How to Choose Where to Go in an Emergency

When minutes matters, knowing where to go can make all the difference.

Emergency care plays a vital role within the healthcare system, often serving as the primary gateway to essential or even lifesaving treatment. Despite this, hospital emergency rooms are often overlooked until after an urgent situation arises.

While primary care physicians or urgent care facilities may be better suited to treating minor conditions, a trip to the ER is a better choice for a range of all-too-common emergencies, including bone breaks, significant burns or cuts, serious infections or allergic reactions, prolonged fevers or gastrointestinal issues, and symptoms of a potentially life-threatening illness such as signs of respiratory, cardiovascular, or neurological distress.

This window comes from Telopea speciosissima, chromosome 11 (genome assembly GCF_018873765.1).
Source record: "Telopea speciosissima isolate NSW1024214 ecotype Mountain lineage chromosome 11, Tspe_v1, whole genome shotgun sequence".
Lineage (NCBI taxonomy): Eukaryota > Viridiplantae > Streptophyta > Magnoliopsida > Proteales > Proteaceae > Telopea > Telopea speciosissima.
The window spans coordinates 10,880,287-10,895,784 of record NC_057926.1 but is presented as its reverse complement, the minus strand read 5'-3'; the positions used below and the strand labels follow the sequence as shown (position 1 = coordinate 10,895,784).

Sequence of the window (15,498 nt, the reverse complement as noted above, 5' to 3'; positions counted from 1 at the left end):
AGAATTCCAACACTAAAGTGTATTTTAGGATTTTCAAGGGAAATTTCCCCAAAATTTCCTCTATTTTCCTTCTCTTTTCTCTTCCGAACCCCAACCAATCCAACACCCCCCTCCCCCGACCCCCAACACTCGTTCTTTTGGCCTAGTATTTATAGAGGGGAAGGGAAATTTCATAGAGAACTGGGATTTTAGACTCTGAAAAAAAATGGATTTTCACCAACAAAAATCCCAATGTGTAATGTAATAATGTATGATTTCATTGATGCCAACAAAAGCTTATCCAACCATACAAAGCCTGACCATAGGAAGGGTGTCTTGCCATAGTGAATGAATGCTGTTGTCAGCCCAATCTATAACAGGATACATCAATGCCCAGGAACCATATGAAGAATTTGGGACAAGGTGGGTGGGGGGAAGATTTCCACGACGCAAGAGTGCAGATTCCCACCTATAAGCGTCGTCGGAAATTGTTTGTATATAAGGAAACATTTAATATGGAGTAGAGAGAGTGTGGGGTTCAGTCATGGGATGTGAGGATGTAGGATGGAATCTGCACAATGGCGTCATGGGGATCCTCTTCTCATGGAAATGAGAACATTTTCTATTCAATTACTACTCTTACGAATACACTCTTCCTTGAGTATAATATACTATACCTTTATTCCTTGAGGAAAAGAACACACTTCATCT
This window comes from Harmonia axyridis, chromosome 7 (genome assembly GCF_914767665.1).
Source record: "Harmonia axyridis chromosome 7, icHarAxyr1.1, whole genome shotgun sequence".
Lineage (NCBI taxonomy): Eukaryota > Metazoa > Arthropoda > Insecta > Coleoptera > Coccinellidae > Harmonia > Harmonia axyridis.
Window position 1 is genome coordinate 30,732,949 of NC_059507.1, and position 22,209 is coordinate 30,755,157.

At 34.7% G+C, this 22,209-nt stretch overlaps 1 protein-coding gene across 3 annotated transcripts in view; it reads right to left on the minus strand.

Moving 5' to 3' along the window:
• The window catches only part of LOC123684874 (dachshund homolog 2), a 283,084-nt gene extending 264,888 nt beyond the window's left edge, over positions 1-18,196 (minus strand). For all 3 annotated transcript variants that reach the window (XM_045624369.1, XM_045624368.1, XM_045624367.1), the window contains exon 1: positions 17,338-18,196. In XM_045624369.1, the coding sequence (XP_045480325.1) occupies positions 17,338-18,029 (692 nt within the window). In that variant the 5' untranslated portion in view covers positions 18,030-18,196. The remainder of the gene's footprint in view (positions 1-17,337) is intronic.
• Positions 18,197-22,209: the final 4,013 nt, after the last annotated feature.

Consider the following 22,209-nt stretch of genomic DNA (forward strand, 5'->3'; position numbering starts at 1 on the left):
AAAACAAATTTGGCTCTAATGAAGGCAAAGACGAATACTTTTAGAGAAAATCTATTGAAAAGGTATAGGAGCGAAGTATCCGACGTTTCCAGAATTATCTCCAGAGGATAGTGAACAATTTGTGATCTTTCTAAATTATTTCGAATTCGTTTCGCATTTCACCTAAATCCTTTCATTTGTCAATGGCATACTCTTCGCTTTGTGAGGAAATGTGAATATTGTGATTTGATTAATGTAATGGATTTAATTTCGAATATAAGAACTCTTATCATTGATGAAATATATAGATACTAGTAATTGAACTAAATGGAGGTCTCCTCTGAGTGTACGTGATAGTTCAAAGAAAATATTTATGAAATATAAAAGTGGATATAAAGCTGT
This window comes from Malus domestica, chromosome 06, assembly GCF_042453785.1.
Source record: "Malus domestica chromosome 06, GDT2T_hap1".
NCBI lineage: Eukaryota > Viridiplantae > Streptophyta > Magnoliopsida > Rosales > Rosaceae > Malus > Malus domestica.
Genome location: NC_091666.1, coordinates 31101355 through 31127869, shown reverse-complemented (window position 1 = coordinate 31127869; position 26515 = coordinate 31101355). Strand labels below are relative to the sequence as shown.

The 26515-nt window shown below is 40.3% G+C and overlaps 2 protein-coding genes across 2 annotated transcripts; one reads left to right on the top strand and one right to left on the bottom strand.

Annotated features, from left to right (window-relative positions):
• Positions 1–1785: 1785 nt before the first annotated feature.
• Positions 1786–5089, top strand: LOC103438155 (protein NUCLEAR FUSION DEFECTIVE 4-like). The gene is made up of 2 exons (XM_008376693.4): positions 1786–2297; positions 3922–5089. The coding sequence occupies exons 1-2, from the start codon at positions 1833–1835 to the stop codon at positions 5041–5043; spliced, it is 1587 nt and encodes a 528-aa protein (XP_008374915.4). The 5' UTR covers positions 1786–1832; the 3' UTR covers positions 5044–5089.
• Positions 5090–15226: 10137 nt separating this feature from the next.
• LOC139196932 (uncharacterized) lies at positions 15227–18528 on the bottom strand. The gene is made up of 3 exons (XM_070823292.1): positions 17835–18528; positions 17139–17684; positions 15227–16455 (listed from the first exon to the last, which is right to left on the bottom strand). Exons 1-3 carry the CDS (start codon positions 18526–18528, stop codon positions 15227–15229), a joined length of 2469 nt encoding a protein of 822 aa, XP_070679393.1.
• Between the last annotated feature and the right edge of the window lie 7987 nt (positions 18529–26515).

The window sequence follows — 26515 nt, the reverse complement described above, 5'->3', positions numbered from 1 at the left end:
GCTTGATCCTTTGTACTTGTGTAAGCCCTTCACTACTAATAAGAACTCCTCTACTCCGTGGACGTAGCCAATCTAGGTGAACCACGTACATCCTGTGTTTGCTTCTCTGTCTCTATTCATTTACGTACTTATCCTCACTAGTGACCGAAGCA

In emergency care, minutes can make the difference between life and death. Quickly choosing an emergency department during a crisis can be difficult, and a decision is better made beforehand based upon factors including a hospital’s designation as a specialized emergent care facility.

When to go to the Emergency Room or call 911:

  1. Chest pain or pressure
  2. Difficulty breathing or shortness of breath
  3. Uncontrolled bleeding
  4. Severe injuries or pain
  5. Loss of consciousness or fainting
  6. Confusion or sudden severe headache
  7. Seizures or convulsions
  8. Compound fractures or broken bones
  9. Deep cuts or open wounds
  10. High fever with vomiting and/or diarrhea
  11. Severe allergic reactions
  12. Signs of stroke or heart attack
  13. Poisoning or an overdose from drugs or alcohol
  14. Prolonged dizziness or weakness
  15. Sudden inability to speak, see, hear, walk, or move

Learn about Emergencies and Children

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